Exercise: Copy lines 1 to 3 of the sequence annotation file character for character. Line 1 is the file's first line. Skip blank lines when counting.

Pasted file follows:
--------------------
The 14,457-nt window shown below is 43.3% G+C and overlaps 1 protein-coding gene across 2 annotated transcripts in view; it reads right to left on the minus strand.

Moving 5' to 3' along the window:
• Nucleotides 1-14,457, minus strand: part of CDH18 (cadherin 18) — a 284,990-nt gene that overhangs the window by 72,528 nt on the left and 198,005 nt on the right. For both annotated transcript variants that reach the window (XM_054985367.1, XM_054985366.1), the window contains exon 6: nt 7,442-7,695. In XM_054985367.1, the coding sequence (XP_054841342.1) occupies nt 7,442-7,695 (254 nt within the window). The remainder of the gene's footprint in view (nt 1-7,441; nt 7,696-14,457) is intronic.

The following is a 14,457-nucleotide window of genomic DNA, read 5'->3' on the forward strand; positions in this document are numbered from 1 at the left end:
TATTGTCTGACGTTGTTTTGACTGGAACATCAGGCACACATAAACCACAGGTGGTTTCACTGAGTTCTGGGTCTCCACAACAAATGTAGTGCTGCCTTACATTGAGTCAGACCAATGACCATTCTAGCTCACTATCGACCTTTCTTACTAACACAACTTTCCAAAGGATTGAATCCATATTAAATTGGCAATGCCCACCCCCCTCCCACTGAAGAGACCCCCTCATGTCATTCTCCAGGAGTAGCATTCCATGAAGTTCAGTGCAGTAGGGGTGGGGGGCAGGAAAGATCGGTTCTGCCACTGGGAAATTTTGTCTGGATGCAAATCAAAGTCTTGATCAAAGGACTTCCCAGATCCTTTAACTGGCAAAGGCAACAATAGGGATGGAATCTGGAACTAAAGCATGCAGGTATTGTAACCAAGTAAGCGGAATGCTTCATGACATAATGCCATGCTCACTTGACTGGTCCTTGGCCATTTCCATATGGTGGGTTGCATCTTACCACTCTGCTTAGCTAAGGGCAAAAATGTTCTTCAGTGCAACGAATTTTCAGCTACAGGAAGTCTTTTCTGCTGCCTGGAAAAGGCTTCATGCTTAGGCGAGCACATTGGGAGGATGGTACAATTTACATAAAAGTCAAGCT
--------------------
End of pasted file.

The 14,457-nt window shown below is 43.3% G+C and overlaps 1 protein-coding gene across 2 annotated transcripts in view; it reads right to left on the minus strand.

Moving 5' to 3' along the window:
• Nucleotides 1-14,457, minus strand: part of CDH18 (cadherin 18) — a 284,990-nt gene that overhangs the window by 72,528 nt on the left and 198,005 nt on the right. For both annotated transcript variants that reach the window (XM_054985367.1, XM_054985366.1), the window contains exon 6: nt 7,442-7,695. In XM_054985367.1, the coding sequence (XP_054841342.1) occupies nt 7,442-7,695 (254 nt within the window). The remainder of the gene's footprint in view (nt 1-7,441; nt 7,696-14,457) is intronic.